Men’s Health: The Importance of Annual Screenings

A recent survey found that over two-thirds of men delay going to the doctors for as long as possible. In fact, 72 percent of men said they would rather do household chores (including scrubbing the toilet) than visit the doctor. Yikes! This kind of attitude can actually be detrimental to your health. Routine screenings are so important if you want to catch any issues before they turn into larger – and possibly life-threatening – problems. Today, I want to focus on some important areas of men’s health that should not be ignored or delayed.

What You Need to Know About Men’s Health

1. Routine physical exams: Men should receive regular physical examinations to maintain their good health and keep disease at bay. Even if you feel good, regular check-ups can help you stay on top of your health and catch any unseen issues. It is advised that men younger than 50 visit their primary care doctor every three to five years. Those over 50 should visit every year. 

2. Blood pressure check: Your blood pressure should be checked every two years and is a vital part of taking care of your health. It is a big indicator of your wellbeing and can tell you a lot about how your body is functioning. If the top number (systolic) is between 120 and 139 mm Hg or the bottom number (diastolic) is between 80 and 89 mm Hg, you should keep a closer eye on it and get it checked once per year. Other diseases, such as diabetes or heart disease, may also warrant a yearly check. 

Four Important Screenings for Men’s Health

3. Cholesterol screening: It’s recommended that men get regular cholesterol screenings beginning at age 35. Just like blood pressure, high cholesterol levels can raise some serious red flags, so make sure to get it checked every five years. If you are at high risk for heart disease, screening may start sooner and be repeated more often. 

4. Abdominal aortic aneurysm screening: For men who have smoked tobacco, it is important to get an abdominal aortic aneurysm screening as early as age 65. An abdominal aortic aneurysm is an enlarged area in the lower part of the aorta and can cause life-threatening bleeding. This screening is also essential for those with a family history of abdominal aortic aneurysms.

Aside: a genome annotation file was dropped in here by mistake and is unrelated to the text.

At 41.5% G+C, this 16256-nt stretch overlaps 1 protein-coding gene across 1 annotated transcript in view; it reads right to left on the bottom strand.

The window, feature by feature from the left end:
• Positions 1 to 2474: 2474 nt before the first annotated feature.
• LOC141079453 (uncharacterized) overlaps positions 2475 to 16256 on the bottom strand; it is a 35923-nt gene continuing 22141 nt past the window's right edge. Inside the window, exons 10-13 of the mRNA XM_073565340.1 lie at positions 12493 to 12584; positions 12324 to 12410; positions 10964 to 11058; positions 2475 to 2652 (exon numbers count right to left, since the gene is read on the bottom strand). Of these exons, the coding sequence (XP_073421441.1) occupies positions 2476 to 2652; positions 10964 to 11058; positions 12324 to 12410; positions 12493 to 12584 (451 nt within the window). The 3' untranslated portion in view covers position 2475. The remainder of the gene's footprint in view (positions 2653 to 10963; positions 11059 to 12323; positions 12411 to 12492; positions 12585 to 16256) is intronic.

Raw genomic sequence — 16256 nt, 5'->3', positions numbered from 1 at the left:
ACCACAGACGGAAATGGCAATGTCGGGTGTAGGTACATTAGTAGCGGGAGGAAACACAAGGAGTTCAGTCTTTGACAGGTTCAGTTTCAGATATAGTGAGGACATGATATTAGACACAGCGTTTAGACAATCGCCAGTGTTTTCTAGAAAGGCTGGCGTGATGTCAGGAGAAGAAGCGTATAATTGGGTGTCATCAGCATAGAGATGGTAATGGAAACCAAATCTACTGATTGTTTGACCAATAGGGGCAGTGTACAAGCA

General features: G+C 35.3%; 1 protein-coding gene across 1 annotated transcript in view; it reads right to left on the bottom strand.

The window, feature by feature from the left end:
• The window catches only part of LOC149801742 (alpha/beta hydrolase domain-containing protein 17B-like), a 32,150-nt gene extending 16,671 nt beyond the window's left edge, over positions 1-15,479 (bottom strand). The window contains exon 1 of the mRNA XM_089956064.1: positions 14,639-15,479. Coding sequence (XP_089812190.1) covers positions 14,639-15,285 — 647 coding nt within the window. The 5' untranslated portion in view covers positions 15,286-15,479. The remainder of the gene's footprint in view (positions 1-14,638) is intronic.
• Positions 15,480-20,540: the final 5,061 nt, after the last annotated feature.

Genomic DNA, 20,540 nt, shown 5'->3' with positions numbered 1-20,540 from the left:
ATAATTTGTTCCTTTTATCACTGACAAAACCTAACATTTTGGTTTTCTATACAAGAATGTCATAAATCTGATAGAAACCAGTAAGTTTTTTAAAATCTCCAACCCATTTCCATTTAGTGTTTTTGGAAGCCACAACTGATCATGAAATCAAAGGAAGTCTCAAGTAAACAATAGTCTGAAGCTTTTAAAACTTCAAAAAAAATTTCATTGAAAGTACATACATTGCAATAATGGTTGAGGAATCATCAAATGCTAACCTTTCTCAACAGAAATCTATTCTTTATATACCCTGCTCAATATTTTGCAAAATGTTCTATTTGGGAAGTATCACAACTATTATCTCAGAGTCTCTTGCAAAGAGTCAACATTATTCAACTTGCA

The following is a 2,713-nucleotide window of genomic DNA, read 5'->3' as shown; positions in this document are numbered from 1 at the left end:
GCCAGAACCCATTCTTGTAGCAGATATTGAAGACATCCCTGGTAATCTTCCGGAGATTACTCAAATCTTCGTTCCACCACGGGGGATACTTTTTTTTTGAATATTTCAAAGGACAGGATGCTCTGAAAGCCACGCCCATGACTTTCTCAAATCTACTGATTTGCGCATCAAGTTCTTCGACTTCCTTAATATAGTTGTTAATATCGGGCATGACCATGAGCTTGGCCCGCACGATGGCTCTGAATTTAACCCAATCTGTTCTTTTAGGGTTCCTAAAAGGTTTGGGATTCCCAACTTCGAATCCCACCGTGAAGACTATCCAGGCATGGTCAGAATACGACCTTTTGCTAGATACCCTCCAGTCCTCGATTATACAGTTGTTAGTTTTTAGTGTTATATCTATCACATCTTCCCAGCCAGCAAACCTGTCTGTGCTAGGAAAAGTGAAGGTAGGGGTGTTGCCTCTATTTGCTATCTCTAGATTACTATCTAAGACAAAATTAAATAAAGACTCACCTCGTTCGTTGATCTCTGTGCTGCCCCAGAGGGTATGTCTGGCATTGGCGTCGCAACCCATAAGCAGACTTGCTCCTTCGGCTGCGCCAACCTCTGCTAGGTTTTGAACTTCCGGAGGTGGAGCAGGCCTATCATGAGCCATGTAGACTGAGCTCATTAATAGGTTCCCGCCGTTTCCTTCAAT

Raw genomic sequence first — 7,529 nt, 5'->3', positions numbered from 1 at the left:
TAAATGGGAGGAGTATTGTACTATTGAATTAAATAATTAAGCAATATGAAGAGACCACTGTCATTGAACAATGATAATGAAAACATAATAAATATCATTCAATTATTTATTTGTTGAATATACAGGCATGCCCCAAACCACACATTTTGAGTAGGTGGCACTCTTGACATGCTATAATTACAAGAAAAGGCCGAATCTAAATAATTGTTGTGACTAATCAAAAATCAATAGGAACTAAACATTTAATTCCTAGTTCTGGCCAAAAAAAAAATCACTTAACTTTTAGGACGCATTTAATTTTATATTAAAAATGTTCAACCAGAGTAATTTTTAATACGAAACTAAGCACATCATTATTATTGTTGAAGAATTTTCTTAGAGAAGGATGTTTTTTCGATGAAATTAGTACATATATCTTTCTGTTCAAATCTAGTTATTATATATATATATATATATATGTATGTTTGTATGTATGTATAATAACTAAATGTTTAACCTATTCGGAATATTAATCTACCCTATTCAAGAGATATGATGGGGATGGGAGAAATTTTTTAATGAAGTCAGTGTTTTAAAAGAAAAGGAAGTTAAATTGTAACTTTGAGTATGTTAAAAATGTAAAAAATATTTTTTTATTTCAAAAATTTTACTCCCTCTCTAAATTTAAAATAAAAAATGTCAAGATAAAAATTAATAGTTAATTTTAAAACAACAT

5. Colon cancer screening: There is some dispute about which age is best to begin screenings for colon cancer, but men should expect to schedule their first one around 45 or 50 depending on their primary care physician’s recommendation. Additionally, the screening interval varies. A colonoscopy may only be needed every 10 years in average-risk patients with normal results. If results reveal polyps, some patients may need a colonoscopy every three to five years. There’s also an at-home mail-in kit called Cologuard, which patients repeat every three years if normal. 

6. Diabetes screening: If your body mass index (BMI) is over 25, no matter your age, you should ask for regular diabetes screenings. If your BMI is within a healthy range, it is recommended that you get screened after the age of 45. Testing your blood sugar is a good indication of your risk for developing diabetes, so getting regularly screened is important, especially since diabetes can go unnoticed for some time. 

Next Monday marks the start of Men’s Health Week (June 13-17, 2022), making now the perfect time to come in for your annual check-up! Contact us to schedule your appointment today.